Two bodies found in Kandivli on Saturday identified as those of celebrated artist Hema Upadhyay and her lawyer.

Hema Upadhyay

The two bodies that were found in Kandivli (W) on Saturday have been identified as those of artist Hema Upadhyay (43) and her lawyer Harish Bhambani (65). Hema was involved in an acrimonious divorce battle with Chintan Upadhyay, a celebrated name in the art world, in the Bombay High Court. The bodies were found in two gunny bags inside two cardboard boxes in a drain near Dhanukarwadi around 7:30 pm on Saturday. On Sunday, the Mumbai police detained three people and questioned Chintan for over six hours. Sources in the Mumbai police told dna that a fourth suspect, a metal fabrication artist called Rajbhar, could turn out to be the key suspect. The police are on the look-out for him.<!– Dna_Article_Middle_300x250_BTF –> According to sources, Rajbhar is believed to have called Hema, claiming that he has clinching evidences against Chintan, which would help her in the divorce case. “We learn that Rajbhar wanted to meet Hema to hand over some proof against Chintan. Hema then asked Bhambani to accompany her. It seems that they were murdered after they reached the place where Rajbhar was waiting,” said a source.”It looks like that the idea was to kill Hema, but as Bhambani was accompanying her, he became a collateral damage,” he said. The bodies were first spotted by some local sweepers. When they found something amiss, they informed the police. When the boxes were opened, the police found two bodies – one of a male and the other of a female – wrapped in plastic sheets. “Initially, the identity of the bodies could not be ascertained as the murderers did not leave any personal possessions of the victims. Their cellphones, wallets and jewellery were missing,” said an officer from the Kandivli police station. “Bhambani’s hands were tied and his mouth was gagged with a cloth and had a cello tape on it. Hema’s body was just wrapped in a plastic sheet,” he said. The identities of the bodies were ascertained on Sunday. “Both of them were strangulated to death and there are no external injury marks on the bodies,” said an officer. “We have sent the bodies for autopsy,” he said. An officer privy to the investigation said that before leaving his residence in King’s Circle around 6:30 pm on Friday, Bhambani had told his family that he has a meeting with a client in Andheri. Hema left her residence in Juhu on Friday morning and headed straight to her studio in Laxmi Industries off Veer Desai Road in Andheri (West). Around 6:30 pm, Hema made a call to her help, Hemant Mandal, asking him not to expect her for dinner. “The CCTV footage collected from the area of Laxmi Industries Estate establish that both Hema and Bhambani left the studio around 8:30 pm in the lawyer’s Honda City,” said an officer. “Their last cellphone tower location was in the Kandivli area. We have not yet recovered the missing car”. When Hema did not turn up home on Friday night, Mandal made several calls to her. When she did not answer, he approached the Santa Cruz police station and registered a missing complaint on the wee hours of Sunday. Even Bhambani’s family registered a missing complaint with the Matunga police station. As the Kandivli police launched an investigation into the double murder, the Mumbai crime branch also started a parallel investigation. Hema had filed for divorce in 2010, citing domestic violence. The family court had passed a decree in favour of Chintan. But Hema challenged it in the Bombay High Court and Bhambani was representing her. The celebrated artist-couple were in the news in 2013, when Hema filed a criminal case against Chintan for sketching obscene paintings on the wall of their bedroom. “Prima facie, personal enmity seems to be the reason behind the murder but investigations are still on and we are checking for further leads,” the police said.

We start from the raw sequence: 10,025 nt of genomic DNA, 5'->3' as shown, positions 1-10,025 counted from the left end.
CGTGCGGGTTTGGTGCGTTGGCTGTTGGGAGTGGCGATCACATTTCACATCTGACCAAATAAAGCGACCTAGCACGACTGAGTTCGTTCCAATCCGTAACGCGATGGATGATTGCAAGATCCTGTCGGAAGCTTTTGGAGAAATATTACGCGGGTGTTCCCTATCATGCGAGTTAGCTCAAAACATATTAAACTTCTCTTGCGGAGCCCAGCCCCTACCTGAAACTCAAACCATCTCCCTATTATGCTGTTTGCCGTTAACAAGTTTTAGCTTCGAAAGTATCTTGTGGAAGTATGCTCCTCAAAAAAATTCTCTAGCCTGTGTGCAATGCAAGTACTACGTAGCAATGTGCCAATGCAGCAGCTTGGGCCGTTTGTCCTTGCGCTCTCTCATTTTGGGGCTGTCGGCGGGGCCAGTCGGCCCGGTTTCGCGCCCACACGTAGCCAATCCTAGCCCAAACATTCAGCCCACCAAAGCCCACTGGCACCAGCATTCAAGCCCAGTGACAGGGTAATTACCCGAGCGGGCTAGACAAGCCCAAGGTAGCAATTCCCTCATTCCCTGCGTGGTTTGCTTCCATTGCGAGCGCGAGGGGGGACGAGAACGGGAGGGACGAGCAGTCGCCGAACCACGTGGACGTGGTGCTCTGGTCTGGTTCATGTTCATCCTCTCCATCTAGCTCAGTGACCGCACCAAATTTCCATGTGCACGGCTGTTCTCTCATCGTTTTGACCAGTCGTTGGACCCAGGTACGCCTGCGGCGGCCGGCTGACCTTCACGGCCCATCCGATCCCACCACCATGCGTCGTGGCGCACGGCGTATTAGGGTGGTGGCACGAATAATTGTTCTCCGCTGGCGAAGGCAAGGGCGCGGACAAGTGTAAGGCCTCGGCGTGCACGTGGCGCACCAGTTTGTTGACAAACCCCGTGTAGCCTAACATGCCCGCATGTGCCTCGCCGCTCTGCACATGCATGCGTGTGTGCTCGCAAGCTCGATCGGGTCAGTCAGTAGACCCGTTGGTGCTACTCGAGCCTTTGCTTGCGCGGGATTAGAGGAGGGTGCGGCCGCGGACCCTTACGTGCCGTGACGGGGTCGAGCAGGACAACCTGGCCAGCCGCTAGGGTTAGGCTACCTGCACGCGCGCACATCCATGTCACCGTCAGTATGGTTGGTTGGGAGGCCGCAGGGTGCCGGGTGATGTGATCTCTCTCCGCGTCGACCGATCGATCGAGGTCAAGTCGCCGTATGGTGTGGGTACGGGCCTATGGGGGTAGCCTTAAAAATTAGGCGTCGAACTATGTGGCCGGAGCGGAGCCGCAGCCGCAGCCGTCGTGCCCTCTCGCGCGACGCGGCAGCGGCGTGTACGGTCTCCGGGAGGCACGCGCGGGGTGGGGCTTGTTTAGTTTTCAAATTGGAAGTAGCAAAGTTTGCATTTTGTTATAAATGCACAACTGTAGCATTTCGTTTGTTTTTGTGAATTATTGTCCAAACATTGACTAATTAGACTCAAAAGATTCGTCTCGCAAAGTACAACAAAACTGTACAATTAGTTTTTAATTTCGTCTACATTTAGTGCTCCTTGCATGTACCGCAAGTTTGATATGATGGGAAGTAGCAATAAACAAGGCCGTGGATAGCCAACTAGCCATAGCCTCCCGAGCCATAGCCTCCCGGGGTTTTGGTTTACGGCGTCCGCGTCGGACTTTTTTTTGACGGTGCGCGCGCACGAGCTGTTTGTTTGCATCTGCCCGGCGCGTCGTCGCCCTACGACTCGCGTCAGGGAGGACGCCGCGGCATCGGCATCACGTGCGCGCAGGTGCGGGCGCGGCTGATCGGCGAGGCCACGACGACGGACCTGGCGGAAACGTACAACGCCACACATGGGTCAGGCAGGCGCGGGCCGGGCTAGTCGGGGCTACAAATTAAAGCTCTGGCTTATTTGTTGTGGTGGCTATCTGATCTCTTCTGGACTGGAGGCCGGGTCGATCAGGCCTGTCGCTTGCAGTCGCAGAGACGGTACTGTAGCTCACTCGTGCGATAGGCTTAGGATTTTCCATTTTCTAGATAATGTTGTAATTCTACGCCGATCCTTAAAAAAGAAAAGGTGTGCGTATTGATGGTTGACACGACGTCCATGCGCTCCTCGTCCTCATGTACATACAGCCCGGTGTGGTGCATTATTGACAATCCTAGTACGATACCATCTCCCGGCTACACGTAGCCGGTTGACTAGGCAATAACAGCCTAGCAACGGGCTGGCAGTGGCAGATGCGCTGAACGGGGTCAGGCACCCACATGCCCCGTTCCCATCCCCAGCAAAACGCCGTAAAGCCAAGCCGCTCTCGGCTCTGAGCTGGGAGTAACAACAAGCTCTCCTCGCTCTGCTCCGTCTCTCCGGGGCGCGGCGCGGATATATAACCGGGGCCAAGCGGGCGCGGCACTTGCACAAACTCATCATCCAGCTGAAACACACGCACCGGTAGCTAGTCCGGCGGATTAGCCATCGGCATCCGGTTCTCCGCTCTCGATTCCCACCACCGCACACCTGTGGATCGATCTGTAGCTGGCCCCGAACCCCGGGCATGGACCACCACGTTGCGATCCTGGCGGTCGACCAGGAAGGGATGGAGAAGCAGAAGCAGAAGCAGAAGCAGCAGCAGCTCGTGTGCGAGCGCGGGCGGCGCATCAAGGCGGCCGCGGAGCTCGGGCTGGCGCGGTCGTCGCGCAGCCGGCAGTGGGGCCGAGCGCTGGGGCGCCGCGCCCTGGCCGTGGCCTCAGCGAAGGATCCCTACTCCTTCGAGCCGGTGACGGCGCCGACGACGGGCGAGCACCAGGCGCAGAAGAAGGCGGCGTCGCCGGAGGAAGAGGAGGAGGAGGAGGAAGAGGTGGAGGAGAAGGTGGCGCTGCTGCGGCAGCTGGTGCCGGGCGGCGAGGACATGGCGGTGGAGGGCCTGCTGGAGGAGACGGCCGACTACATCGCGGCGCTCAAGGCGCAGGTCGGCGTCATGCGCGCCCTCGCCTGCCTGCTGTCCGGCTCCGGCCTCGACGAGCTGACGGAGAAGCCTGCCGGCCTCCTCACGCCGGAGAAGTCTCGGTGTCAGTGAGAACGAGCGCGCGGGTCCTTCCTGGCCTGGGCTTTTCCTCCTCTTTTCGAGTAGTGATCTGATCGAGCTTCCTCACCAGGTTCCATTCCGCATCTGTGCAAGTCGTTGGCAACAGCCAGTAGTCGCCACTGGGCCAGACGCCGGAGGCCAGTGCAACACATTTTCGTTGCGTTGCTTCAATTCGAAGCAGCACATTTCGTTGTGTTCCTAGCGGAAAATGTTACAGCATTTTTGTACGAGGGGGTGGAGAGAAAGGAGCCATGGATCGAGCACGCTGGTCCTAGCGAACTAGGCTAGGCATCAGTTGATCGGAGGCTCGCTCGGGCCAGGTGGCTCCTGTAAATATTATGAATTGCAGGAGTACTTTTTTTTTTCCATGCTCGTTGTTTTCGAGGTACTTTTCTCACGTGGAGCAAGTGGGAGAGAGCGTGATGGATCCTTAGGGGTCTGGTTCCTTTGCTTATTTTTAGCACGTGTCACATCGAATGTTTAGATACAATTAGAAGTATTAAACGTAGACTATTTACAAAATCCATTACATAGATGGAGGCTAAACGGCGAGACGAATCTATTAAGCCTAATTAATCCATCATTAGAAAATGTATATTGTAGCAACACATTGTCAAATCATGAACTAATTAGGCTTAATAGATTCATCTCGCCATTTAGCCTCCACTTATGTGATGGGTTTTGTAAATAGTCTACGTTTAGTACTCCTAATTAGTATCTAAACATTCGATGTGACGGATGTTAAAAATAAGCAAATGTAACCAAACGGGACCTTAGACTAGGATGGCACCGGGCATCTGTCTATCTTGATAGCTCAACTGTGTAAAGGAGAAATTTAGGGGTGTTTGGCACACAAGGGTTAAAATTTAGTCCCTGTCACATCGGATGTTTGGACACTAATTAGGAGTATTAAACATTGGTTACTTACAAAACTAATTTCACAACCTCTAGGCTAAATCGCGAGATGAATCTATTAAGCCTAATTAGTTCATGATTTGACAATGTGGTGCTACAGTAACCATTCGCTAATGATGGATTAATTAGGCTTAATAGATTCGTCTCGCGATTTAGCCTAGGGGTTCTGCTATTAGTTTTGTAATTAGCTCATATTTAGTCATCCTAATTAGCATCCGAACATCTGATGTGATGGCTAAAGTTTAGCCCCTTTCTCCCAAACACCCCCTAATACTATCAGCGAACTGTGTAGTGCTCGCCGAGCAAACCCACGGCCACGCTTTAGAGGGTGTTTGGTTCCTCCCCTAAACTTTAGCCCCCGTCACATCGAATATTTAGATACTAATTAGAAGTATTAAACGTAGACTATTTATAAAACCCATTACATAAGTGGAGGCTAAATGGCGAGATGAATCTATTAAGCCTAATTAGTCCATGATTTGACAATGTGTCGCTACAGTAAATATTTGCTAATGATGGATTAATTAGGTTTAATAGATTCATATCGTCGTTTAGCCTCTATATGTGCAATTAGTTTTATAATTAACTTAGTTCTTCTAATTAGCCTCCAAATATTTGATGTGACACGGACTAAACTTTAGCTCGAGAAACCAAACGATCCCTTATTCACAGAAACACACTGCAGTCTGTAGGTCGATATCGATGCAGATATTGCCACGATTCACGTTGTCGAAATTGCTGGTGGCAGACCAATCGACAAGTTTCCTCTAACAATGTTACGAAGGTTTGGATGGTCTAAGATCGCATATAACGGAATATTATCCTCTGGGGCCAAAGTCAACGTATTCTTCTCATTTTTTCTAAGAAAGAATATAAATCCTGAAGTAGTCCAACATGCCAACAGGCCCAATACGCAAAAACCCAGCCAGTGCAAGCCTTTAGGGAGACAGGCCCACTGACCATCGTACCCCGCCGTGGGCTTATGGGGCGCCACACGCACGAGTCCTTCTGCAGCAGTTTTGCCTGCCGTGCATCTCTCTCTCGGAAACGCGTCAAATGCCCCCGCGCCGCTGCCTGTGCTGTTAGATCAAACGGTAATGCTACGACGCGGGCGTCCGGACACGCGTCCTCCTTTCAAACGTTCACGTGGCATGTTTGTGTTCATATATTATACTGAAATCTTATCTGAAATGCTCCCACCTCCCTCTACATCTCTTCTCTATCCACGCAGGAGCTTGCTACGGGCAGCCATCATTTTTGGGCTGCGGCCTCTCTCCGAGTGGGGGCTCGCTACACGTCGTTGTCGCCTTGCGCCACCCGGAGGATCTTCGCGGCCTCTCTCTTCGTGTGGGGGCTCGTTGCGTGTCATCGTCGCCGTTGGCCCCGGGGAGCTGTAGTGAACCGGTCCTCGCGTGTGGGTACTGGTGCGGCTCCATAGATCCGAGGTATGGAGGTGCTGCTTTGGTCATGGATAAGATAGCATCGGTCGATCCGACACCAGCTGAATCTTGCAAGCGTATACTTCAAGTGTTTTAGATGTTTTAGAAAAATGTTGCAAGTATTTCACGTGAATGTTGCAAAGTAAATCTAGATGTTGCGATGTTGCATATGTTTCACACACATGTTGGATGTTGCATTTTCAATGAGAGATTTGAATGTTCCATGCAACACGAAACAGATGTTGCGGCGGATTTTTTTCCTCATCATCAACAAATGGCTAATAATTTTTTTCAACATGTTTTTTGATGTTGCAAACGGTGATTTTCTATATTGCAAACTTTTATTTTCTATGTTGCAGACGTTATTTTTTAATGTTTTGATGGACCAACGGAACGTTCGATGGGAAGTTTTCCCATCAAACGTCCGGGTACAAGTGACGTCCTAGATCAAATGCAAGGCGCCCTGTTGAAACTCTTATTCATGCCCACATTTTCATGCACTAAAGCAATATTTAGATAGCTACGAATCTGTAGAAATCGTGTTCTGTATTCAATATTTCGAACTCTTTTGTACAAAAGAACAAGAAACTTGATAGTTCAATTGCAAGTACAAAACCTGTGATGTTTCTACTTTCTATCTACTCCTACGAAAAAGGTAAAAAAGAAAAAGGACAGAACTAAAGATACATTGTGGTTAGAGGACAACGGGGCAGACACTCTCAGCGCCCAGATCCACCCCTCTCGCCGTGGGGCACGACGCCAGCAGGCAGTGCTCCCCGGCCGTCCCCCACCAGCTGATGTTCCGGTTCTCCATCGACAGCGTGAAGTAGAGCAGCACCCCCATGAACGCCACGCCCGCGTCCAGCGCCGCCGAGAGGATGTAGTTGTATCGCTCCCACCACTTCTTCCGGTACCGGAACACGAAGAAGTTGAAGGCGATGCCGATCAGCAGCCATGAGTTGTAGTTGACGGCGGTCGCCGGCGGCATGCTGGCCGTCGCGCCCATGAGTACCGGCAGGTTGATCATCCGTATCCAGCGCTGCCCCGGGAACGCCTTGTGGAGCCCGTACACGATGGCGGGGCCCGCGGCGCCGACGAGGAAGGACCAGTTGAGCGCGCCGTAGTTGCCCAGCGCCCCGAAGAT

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Mumbai: Fabrication artist behind double murder?